Bat­tle site re­vis­ited

Central Leader - - Front Page - By Janie Smith

FOR Bren­dan O’Car­roll, trav­el­ling thou­sands of miles and cross­ing a scorch­ing desert was a small price to pay to un­cover a piece of New Zealand his­tory.

The Mt Roskill ama­teur his­to­rian went on an ex­pe­di­tion to Libya to find a World War Two bat­tle site, where a lit­tle-known New Zealand unit took on en­emy forces.

“It’s such a unique Kiwi story,” he says.

“They were the fore­run­ners of the SAS and trained the SAS when it was formed a year or so af­ter. They did work be­hind the lines.”

The unit was called the Long Range Desert Group, made up of Kiwi and Bri­tish sol­diers.

Its main role was re­con­nais­sance and gath­er­ing intelligence on en­emy forces.

Mr O’Car­roll has a longheld fas­ci­na­tion with the group and ar­ranged the trip to south­ern Libya, where three Kiwi army trucks re­main un­touched in the desert since the 1941 bat­tle.

“The Ki­wis were spot­ted by the Ital­ians, who had a spe­cial force. They met by ac­ci­dent. It was the first spe­cial forces bat­tle of the war.”

One New Zealan­der and one Ital­ian were killed in the fight­ing.

The site had been re­dis­cov­ered by oil ex­pe­di­tions in the 1960s and 1980s, but had since been forgotten.

Be­cause of its re­mote lo­ca­tion the trucks es­caped be­ing turned into scrap when Libya cleaned up its bat­tle sites in the 1970s.

“It’s prob­a­bly the only bat­tle site in the world that is as it was left af­ter the bat­tle, which makes it very in­ter­est­ing for his­to­ri­ans.”

Mr O’Car­roll ar­ranged to meet two over­seas friends in Libya for the ex­pe­di­tion.

A television crew heard of the ven­ture and went along to doc­u­ment the jour­ney and dis­cov­ery.

Af­ter sev­eral gru­elling days cross­ing the desert in 4WD ve­hi­cles, they lo­cated the trucks.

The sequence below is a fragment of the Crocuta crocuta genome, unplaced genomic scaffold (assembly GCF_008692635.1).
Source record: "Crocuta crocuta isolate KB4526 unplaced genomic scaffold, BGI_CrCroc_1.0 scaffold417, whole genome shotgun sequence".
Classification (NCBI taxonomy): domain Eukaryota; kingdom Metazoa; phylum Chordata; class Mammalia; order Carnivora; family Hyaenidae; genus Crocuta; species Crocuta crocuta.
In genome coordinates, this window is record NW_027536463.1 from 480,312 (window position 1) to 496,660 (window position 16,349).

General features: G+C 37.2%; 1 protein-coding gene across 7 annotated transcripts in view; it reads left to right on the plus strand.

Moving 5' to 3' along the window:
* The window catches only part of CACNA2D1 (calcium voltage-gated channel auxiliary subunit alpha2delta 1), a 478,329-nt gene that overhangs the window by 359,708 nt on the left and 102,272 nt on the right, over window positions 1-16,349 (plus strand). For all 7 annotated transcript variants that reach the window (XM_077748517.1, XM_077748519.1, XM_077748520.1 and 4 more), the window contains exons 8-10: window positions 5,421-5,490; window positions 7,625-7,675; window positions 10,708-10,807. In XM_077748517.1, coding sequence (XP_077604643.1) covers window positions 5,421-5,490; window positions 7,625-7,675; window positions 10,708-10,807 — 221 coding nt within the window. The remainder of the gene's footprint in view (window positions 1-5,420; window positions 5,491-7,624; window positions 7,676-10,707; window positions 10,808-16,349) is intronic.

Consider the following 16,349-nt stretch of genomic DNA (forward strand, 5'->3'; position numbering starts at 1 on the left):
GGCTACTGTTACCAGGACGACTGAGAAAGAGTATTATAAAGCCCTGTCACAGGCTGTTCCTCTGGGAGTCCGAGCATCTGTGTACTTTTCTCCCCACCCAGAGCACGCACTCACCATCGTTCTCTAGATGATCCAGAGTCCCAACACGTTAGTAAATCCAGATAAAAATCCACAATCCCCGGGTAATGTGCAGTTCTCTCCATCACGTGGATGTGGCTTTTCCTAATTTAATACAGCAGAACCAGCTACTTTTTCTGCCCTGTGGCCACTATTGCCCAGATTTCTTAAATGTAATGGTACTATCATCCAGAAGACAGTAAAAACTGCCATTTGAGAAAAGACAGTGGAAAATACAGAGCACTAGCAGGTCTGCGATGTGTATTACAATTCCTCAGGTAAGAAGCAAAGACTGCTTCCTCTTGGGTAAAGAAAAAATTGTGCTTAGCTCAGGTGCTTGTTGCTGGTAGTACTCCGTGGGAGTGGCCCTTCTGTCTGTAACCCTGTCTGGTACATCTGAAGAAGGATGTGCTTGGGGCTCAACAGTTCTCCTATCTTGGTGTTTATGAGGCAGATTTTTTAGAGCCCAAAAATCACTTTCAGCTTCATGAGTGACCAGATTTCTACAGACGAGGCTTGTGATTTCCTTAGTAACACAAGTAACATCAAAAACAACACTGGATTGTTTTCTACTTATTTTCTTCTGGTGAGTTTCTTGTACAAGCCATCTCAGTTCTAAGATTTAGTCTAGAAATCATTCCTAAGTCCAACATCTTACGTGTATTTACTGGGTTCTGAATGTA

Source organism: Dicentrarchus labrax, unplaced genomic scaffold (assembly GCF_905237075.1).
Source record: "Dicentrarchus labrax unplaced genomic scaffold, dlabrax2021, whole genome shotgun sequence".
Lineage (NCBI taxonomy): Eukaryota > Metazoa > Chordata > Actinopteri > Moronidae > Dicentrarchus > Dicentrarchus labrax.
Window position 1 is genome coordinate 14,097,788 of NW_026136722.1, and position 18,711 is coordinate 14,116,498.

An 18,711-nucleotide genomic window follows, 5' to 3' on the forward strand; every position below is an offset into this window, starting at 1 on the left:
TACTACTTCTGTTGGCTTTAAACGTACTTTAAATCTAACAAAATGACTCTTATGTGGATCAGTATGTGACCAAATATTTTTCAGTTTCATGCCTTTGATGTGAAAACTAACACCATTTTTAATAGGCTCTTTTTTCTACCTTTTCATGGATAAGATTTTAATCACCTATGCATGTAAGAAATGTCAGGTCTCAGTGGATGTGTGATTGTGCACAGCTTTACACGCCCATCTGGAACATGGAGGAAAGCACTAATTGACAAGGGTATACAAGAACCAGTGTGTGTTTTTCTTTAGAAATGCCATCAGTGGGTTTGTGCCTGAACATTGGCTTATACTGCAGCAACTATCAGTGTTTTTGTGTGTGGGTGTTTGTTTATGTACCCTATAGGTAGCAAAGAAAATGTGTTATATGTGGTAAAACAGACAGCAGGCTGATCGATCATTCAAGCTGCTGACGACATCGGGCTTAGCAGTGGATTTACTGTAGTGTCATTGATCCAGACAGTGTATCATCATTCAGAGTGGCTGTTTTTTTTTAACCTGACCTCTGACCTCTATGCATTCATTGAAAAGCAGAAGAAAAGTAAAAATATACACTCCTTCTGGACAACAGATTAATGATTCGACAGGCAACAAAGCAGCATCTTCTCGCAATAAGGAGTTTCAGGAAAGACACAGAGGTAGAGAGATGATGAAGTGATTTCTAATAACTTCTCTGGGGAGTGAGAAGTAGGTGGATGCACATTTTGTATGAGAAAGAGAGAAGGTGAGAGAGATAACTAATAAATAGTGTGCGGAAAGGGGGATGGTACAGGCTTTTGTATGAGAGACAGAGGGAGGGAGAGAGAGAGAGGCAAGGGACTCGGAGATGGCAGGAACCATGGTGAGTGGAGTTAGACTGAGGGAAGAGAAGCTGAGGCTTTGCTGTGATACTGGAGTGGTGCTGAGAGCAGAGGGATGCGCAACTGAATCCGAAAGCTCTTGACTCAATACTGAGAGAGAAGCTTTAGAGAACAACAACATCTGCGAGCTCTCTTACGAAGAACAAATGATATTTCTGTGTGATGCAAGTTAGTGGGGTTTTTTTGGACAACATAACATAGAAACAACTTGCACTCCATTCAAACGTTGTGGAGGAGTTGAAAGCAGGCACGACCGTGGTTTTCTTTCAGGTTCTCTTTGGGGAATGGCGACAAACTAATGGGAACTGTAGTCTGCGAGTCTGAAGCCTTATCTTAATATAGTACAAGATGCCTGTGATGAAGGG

Al­though burned out in the bat­tle they were in­tact.

“Be­ing the first New Zealan­der to see the bat­tle site was quite mov­ing. There was still am­mu­ni­tion ly­ing around. Ev­ery­thing was still there. The desert pre­serves things,” Mr O’Car­roll says.

He also found a but­ton from a Long Range Desert Group tu­nic and brought back am­mu­ni­tion shells, pieces of a rum jar and a bot­tle. They held a small cer­e­mony for the two dead men, lay­ing flags on their graves, and Mr O’Car­roll buried a tiki for the New Zealan­der.

He has writ­ten three books about the Long Range Desert Group and is co-writ­ing an­other about the trip.

The doc­u­men­tary of the ex­pe­di­tion is ex­pected to screen next year around Anzac Day.

Staff Sergeant Bren­ton Beach of the Waiouru Army Mu­seum says it has had sev­eral dis­plays on the Long Range Desert Group.

“It’s im­por­tant to un­der­stand the hard­ships our fore­fa­thers went through. About half the group were Ki­wis. By ac­tu­ally walk­ing the ground it will help our un­der­stand­ing of what they went through and maybe al­ter per­cep­tions and in­ter­pre­ta­tions of what they did.”


Bat­tle sou­venirs: Bren­dan O’Car­roll brought back am­mu­ni­tion shells and an old bot­tle from the Libyan desert. Right: Bren­dan found the burnt-out trucks on a bat­tle­ground un­changed in 67 years.

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